target volumes and OARs, the dose distribution that is actually delivered
to the patient might significantly differ from what was planned.
• 51 papers were reviewed.
• Adaptive radiotherapy (ART) could be applied to reduce dose to OARs and
eventually to improve quality of life.
• It is unlikely that every patient will benefit from ART.
• Selection of patients is most important.
• There are no guidelines to when and what time schedules adaptation should be
• Anatomic and dosimetric changes are more pronounced in Parotid gland.
• The average volume decrease of the PG’s during radiotherapy was 26 ± 11%.
(Mostly during first half of treatment).
• The most common reported anatomic changes were volume loss and medial shifts
of the PG’s.
• On average, the PG mean dose increased with 2.2 ± 2.6 Gy as compared to the
dose calculated on the planning CT at baseline. (Site specific- may go up to 10Gy)
• It was directly associated with higher grade 2 or more xerostomia in those
• Weight loss >5% and/or decrease of neck diameter >10% was associated
with higher xerostomia.
• Chen et al. - In less than 20% of all head and neck patients replanning was
needed because of target underdosage or OAR overdosage, usually during
the first three weeks of treatment
• 36 patients
• 54-Gy dose to both high-risk and low-risk target volumes in Phase I.
• Phase II (adaptive) plans for 16 Gy to high-risk planning target volume.
• Median reductions in gross primary and nodal disease volumes on mid-treatment scans were 34% and 43.2%,
respectively. Four patients developed local recurrences, all within the RT field. Median DFS and OS were 17.5 and
23.5 months, respectively.
ADVANCES IN KNOWLEDGE:
• This study supports the need for adaptive replanning for minimizing normal tissue toxicity without compromising
local control and adds to the existing body of literature.
ART IN PROSTATE CANCER
• Major concern is to reduce the treatment margins to reduce normal tissue
• To incorporate generic set up errors and application of predetermined set
• Individualized setup adjustments to reduce the magnitude of setup error
IGRT forms the basis for adaptation
DISTENDED RECTUM ON PLANNING CT
LEADS TO INFERIOR CONTROL RATES
BEAUMONT’S ART PROCESS
CL-PTV can be constructed within the first week of treatment
using feedback of imaging measurements
Single plan modification during second week can lead to dose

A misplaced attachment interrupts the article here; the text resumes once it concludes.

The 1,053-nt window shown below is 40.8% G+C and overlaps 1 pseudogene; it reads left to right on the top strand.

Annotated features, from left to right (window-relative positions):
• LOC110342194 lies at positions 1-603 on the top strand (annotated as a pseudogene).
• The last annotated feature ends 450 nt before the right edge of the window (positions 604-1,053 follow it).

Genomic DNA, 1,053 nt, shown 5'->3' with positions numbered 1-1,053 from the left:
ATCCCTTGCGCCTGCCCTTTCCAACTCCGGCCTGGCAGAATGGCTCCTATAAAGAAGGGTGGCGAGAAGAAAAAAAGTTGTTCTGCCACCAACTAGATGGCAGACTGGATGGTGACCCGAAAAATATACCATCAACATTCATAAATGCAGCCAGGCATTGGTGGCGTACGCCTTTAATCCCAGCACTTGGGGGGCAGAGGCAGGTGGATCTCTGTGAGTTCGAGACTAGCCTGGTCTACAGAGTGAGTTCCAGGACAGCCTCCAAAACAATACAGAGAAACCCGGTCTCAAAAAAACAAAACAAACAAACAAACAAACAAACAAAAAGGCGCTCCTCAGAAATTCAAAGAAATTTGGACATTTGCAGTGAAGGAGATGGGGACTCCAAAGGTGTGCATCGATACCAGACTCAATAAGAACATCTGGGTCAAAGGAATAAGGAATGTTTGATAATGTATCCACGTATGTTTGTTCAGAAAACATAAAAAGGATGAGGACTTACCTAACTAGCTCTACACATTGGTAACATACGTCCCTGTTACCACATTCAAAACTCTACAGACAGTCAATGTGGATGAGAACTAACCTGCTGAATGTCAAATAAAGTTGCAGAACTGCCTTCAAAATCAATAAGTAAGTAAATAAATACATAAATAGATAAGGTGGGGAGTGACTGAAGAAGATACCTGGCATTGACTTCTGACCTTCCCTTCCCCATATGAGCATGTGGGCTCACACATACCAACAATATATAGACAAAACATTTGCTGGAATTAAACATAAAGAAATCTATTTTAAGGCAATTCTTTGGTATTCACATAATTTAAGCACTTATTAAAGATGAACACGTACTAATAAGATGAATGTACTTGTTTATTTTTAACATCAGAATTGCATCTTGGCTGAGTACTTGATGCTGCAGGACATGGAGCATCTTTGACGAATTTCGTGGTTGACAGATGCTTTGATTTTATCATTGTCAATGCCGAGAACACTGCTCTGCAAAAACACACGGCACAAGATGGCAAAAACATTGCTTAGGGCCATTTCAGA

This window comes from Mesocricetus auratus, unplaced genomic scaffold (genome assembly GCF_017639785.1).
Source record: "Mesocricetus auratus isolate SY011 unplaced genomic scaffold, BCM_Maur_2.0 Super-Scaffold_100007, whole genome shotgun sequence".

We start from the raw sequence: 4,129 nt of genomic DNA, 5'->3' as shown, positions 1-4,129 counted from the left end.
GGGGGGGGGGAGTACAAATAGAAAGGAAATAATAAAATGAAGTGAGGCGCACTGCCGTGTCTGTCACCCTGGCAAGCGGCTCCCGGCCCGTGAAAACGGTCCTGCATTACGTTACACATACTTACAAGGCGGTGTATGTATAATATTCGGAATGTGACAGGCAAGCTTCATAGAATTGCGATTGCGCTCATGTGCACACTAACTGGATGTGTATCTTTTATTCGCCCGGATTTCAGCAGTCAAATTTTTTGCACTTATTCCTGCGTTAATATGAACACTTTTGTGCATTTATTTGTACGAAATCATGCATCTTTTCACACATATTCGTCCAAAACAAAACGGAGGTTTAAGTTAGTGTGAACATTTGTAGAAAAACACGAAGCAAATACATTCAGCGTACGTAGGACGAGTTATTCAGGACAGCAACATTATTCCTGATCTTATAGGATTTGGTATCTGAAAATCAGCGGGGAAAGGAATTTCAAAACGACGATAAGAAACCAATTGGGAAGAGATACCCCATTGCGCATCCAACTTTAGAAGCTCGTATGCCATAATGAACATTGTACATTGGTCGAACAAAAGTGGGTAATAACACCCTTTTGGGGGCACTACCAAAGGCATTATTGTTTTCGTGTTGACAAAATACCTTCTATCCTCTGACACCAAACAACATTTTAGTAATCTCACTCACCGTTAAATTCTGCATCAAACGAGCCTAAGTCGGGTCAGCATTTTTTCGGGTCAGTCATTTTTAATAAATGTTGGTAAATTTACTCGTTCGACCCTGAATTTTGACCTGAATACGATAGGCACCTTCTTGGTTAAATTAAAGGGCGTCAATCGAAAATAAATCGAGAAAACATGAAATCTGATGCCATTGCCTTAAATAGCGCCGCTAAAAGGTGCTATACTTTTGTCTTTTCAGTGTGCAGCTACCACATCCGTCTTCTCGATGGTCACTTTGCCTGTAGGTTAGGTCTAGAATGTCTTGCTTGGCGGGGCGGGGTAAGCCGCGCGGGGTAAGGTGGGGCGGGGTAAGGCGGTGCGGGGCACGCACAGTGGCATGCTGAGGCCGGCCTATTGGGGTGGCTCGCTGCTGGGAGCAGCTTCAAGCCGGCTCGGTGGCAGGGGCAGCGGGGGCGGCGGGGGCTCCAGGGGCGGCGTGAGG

Divided into three groups based on PTV patient specific dose-
70.2-72.0, 72.0-75.6 ,75.6-79.2 (based on bladder and rectal dose
180 patients (65%) were treated to a prostate field only and 99
patients (35%) to prostate and seminal vesicles
Toxicity at the high dose level was not different from toxicity at
the intermediate or lower dose levels
DEVELOPING CL PATIENT SPECIFIC PTV
Brabbins et al, IJROBP
IMPACT ON TUMOR CONTROL (N-3062)
Brabbins et al IJROBP
‘PLAN OF THE DAY’
• Daily megavoltage (MV) imaging helped to choose the most
appropriate PTV encompassing bladder for the particular day
(using plan-of-the-day approach).
• Adaptive IGRT using plan-of-the-day approach for bladder
preservation is clinically feasible, with good oncological outcomes
and low rates of acute and late toxicities. Dose escalation is safe
and possibly improves outcomes in bladder preservation.
4 plans generated by 10#
CBCT daily on 1st week and then every 5# (post RT also)
Without further bladder filling control or imaging, a CTV to PTV margin
of 7 mm is insufficient
No strong correlations were found between
V95%(total-dose) reduction and initial seroma volume
or between V95%(total-dose) reduction and seroma
-Repeat CT scans were taken daily during 1st week f/b once
-Substantial systematic and random shape variation
demanded for a PTV margin up to 2.4 cm at the upper-
anterior part of the CTV. Plan adaptation after fraction 4
resulted in a maximum 0.7 cm margin reduction and a
significant PTV reduction from 1185 to 1023 cc
CT -planning CT -4
Conclusions: With adaptive radiotherapy, maximum required
PTV margins can be reduced from 2.4 to 1.7 cm, resulting in
significantly less dose to the bowel area